“Moretum” was a Roman cheese spread, made from cheese and garlic, coloured green from the fresh herbs in it as well, and bound together with oil. It was usually served with bread.
The example of it is usually taken from a poem called “Moretum” by Virgil (70–19 B.C.), though other poets such as Sveius and Parthenius also wrote about this cheese spread as well.
Vergil talks about a man gathering ingredients from his garden, and making the dish. The ingredients are alium, apium, ruta, coriandrum, salis, caseus, oleum, acetum (garlic, celery, rue, fresh coriander, salt, cheese, oil and vinegar, if your Latin is – ahem – rusty.)
Some people suggest that the “apium” (celery) might have actually been parsley, but the Romans did have separate words for each, and leaves from celery tops work quite fine as an herb.
Virgil talks about 4 garlics; some interpret this as 4 cloves; other say that he did indeed mean 4 full heads of garlic, as 4 cloves produces only a mildly-flavoured cheese paste, and Virgil does talk about the sharp smell assaulting the man’s nose.
Some suggest the cheese would have been a soft cheese such as ricotta, but it’s pretty clear (“durus .. caseus”) that a hard cheese is indicated, likely grated, with the oil at the end making it all into a spread.
It was made in a mortar and pestle, bearing in mind that Roman mortar and pestles were larger than ours are today in the West, being used for a wider range of things than just grinding spices.
Literature & Lore
…He then the garden entered, first when there
With fingers having lightly dug the earth
Away, he garlic roots with fibres thick,
And four of them doth pull; he after that
Desires the parsley’s graceful foliage,
And stiffness-causing rue,’ and, trembling on
Their slender thread, the coriander seeds,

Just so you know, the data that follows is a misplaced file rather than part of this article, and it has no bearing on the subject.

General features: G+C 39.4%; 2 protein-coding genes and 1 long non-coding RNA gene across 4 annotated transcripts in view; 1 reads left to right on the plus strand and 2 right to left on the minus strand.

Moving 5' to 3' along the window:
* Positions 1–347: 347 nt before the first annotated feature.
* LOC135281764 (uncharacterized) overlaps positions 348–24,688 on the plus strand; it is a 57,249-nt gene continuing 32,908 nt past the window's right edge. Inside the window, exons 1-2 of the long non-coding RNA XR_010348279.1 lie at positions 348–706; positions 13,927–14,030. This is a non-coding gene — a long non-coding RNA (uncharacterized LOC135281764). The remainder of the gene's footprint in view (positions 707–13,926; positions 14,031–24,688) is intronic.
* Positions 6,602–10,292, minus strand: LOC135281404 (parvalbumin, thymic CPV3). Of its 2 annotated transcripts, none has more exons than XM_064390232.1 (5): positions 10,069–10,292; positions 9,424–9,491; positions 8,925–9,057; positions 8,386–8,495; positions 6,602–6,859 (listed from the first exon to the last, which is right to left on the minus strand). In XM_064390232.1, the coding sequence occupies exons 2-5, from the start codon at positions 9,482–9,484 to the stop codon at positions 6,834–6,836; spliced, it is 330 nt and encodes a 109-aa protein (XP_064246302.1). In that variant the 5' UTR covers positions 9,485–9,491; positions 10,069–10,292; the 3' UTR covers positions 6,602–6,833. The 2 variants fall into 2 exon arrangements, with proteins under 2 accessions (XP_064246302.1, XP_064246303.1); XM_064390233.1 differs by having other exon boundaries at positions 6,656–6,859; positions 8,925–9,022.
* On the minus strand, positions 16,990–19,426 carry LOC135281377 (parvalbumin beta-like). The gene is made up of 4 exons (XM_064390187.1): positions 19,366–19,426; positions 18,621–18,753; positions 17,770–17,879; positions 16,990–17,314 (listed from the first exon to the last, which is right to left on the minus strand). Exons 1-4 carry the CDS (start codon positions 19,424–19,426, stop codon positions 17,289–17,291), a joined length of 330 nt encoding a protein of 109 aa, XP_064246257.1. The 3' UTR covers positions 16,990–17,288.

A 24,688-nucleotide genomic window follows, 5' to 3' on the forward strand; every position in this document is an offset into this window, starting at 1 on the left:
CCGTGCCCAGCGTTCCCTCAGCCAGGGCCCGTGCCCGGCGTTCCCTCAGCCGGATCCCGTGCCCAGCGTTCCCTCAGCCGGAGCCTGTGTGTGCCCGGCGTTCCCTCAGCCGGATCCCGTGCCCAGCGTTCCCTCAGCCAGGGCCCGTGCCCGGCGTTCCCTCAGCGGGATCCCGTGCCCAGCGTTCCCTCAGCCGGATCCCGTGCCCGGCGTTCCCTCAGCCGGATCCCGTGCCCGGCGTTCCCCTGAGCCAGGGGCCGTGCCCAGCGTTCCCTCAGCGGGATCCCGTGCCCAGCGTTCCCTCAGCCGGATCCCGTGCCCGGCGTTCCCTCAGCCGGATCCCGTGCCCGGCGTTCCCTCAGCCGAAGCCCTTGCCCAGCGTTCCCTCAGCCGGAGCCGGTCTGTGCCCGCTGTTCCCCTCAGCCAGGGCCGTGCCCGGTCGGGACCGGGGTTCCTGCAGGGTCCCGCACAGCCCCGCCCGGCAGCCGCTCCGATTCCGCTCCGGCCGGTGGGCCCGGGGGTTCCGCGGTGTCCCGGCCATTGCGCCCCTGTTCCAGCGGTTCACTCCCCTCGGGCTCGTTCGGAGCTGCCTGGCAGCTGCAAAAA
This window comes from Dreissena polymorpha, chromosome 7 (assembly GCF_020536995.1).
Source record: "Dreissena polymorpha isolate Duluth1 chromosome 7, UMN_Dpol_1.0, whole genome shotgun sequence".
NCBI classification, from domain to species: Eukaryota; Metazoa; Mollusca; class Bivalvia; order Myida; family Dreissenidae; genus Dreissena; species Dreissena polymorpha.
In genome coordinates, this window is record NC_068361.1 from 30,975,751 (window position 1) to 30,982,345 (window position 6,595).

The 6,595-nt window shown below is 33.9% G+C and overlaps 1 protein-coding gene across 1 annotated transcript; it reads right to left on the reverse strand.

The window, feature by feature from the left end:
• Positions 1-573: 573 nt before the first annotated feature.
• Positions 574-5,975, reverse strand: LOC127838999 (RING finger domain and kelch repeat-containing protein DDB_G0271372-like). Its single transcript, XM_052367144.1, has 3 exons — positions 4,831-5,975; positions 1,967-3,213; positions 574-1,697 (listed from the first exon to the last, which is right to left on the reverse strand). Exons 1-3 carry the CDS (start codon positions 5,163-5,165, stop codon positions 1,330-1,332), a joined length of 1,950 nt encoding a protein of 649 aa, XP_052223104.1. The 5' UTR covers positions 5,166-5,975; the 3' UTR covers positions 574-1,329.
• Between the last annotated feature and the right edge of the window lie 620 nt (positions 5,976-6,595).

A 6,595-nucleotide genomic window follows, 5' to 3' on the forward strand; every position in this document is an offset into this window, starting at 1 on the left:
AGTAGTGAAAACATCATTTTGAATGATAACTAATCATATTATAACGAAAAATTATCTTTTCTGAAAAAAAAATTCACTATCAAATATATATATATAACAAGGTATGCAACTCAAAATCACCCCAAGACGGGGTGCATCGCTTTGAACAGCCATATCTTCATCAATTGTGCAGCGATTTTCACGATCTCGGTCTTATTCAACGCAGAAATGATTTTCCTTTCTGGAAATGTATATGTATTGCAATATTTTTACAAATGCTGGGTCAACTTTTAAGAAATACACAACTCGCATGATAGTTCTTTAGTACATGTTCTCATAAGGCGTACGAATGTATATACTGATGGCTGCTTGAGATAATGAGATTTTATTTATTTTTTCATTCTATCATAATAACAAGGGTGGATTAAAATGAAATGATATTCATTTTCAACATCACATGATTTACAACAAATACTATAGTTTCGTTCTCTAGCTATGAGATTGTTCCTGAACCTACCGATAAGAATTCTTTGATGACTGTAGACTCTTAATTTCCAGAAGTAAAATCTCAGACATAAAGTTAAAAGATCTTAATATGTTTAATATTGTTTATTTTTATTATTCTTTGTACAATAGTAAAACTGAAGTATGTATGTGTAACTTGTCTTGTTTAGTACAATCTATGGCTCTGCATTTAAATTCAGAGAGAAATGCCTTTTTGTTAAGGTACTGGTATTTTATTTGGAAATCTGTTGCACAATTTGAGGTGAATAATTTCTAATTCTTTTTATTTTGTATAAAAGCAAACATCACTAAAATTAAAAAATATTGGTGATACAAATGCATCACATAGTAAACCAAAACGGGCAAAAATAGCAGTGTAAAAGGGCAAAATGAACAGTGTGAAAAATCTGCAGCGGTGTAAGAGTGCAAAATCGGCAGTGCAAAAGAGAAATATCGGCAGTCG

And when he has collected these he comes
And sits him down beside the cheerful fire
And loudly for the mortar asks his wench.
Then singly each o’ th’ garlic heads be strips
From knotty body, and of outer coats
Deprives them, these rejected doth he throw
Away and strews at random on the ground.
The bulb preserved from th’ plant in water doth
He rinse, and throw it into th’ hollow stone.
On these he sprinkles grains of salt, and cheese
Is added, hard from taking up the salt.
Th’ aforesaid herbs he now doth introduce
And with his left hand ‘neath his hairy groin
Supports his garment;’ with his right he first
The reeking garlic with the pestle breaks,
Then everything he equally doth rub
I’ th’ mingled juice. His hand in circles move:
Till by degrees they one by one do lose
Their proper powers, and out of many comes
A single colour, not entirely green
Because the milky fragments this forbid,
Nor showing white as from the milk because
That colour’s altered by so many herbs.
The vapour keen doth oft assail the man’s
Uncovered nostrils, and with face and nose
Retracted doth he curse his early meal;
With back of hand his weeping eyes he oft
Doth wipe, and raging, heaps reviling on
The undeserving smoke. The work advanced: